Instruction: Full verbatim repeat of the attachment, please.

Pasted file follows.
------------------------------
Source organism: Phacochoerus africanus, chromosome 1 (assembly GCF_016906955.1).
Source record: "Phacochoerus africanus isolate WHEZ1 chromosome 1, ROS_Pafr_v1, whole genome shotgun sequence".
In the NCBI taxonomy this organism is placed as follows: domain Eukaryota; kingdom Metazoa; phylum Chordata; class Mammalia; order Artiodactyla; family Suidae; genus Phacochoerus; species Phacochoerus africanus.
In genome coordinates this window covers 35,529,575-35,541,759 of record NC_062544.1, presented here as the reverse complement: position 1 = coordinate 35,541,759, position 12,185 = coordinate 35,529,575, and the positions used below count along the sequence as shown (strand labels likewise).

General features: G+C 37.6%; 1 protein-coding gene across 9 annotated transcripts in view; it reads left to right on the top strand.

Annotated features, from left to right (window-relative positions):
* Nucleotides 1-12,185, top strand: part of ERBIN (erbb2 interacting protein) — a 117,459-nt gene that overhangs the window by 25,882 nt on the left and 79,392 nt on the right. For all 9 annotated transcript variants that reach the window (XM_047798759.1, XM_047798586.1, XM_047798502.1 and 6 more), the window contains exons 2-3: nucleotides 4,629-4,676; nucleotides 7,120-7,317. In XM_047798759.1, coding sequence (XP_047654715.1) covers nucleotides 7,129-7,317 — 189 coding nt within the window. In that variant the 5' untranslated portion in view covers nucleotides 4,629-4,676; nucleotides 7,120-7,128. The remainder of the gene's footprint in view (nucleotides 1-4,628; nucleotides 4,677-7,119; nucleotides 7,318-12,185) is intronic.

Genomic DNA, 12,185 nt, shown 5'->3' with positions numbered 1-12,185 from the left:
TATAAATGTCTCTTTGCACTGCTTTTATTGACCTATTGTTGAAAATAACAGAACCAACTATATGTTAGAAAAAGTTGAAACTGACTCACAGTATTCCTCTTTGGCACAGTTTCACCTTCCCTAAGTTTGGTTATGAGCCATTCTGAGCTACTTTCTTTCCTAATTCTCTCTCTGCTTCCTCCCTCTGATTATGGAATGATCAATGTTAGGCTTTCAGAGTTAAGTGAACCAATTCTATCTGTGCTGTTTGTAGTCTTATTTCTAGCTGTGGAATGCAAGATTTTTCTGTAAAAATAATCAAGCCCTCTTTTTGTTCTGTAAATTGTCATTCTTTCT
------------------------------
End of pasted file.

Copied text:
Source organism: Phacochoerus africanus, chromosome 1 (assembly GCF_016906955.1).
Source record: "Phacochoerus africanus isolate WHEZ1 chromosome 1, ROS_Pafr_v1, whole genome shotgun sequence".
In the NCBI taxonomy this organism is placed as follows: domain Eukaryota; kingdom Metazoa; phylum Chordata; class Mammalia; order Artiodactyla; family Suidae; genus Phacochoerus; species Phacochoerus africanus.
In genome coordinates this window covers 35,529,575-35,541,759 of record NC_062544.1, presented here as the reverse complement: position 1 = coordinate 35,541,759, position 12,185 = coordinate 35,529,575, and the positions used below count along the sequence as shown (strand labels likewise).

General features: G+C 37.6%; 1 protein-coding gene across 9 annotated transcripts in view; it reads left to right on the top strand.

Annotated features, from left to right (window-relative positions):
* Nucleotides 1-12,185, top strand: part of ERBIN (erbb2 interacting protein) — a 117,459-nt gene that overhangs the window by 25,882 nt on the left and 79,392 nt on the right. For all 9 annotated transcript variants that reach the window (XM_047798759.1, XM_047798586.1, XM_047798502.1 and 6 more), the window contains exons 2-3: nucleotides 4,629-4,676; nucleotides 7,120-7,317. In XM_047798759.1, coding sequence (XP_047654715.1) covers nucleotides 7,129-7,317 — 189 coding nt within the window. In that variant the 5' untranslated portion in view covers nucleotides 4,629-4,676; nucleotides 7,120-7,128. The remainder of the gene's footprint in view (nucleotides 1-4,628; nucleotides 4,677-7,119; nucleotides 7,318-12,185) is intronic.

Genomic DNA, 12,185 nt, shown 5'->3' with positions numbered 1-12,185 from the left:
TATAAATGTCTCTTTGCACTGCTTTTATTGACCTATTGTTGAAAATAACAGAACCAACTATATGTTAGAAAAAGTTGAAACTGACTCACAGTATTCCTCTTTGGCACAGTTTCACCTTCCCTAAGTTTGGTTATGAGCCATTCTGAGCTACTTTCTTTCCTAATTCTCTCTCTGCTTCCTCCCTCTGATTATGGAATGATCAATGTTAGGCTTTCAGAGTTAAGTGAACCAATTCTATCTGTGCTGTTTGTAGTCTTATTTCTAGCTGTGGAATGCAAGATTTTTCTGTAAAAATAATCAAGCCCTCTTTTTGTTCTGTAAATTGTCATTCTTTCT